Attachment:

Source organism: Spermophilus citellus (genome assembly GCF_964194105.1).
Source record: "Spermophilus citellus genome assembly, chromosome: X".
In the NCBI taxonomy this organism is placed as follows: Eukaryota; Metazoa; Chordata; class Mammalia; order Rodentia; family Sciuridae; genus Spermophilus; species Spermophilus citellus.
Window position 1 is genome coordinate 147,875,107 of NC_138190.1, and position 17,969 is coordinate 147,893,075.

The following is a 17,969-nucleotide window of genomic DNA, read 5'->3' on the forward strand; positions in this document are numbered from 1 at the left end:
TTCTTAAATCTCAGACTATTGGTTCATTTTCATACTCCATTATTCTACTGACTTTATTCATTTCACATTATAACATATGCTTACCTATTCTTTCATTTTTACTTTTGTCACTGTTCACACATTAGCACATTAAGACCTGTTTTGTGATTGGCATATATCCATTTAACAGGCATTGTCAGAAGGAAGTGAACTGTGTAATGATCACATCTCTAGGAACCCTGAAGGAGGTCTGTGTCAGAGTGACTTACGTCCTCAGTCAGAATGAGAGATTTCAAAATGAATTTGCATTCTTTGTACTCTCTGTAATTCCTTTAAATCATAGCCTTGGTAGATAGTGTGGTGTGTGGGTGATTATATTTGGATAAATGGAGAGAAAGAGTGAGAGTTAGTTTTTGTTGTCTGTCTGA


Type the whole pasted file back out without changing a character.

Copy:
Source organism: Spermophilus citellus (genome assembly GCF_964194105.1).
Source record: "Spermophilus citellus genome assembly, chromosome: X".
In the NCBI taxonomy this organism is placed as follows: Eukaryota; Metazoa; Chordata; class Mammalia; order Rodentia; family Sciuridae; genus Spermophilus; species Spermophilus citellus.
Window position 1 is genome coordinate 147,875,107 of NC_138190.1, and position 17,969 is coordinate 147,893,075.

The following is a 17,969-nucleotide window of genomic DNA, read 5'->3' on the forward strand; positions in this document are numbered from 1 at the left end:
TTCTTAAATCTCAGACTATTGGTTCATTTTCATACTCCATTATTCTACTGACTTTATTCATTTCACATTATAACATATGCTTACCTATTCTTTCATTTTTACTTTTGTCACTGTTCACACATTAGCACATTAAGACCTGTTTTGTGATTGGCATATATCCATTTAACAGGCATTGTCAGAAGGAAGTGAACTGTGTAATGATCACATCTCTAGGAACCCTGAAGGAGGTCTGTGTCAGAGTGACTTACGTCCTCAGTCAGAATGAGAGATTTCAAAATGAATTTGCATTCTTTGTACTCTCTGTAATTCCTTTAAATCATAGCCTTGGTAGATAGTGTGGTGTGTGGGTGATTATATTTGGATAAATGGAGAGAAAGAGTGAGAGTTAGTTTTTGTTGTCTGTCTGA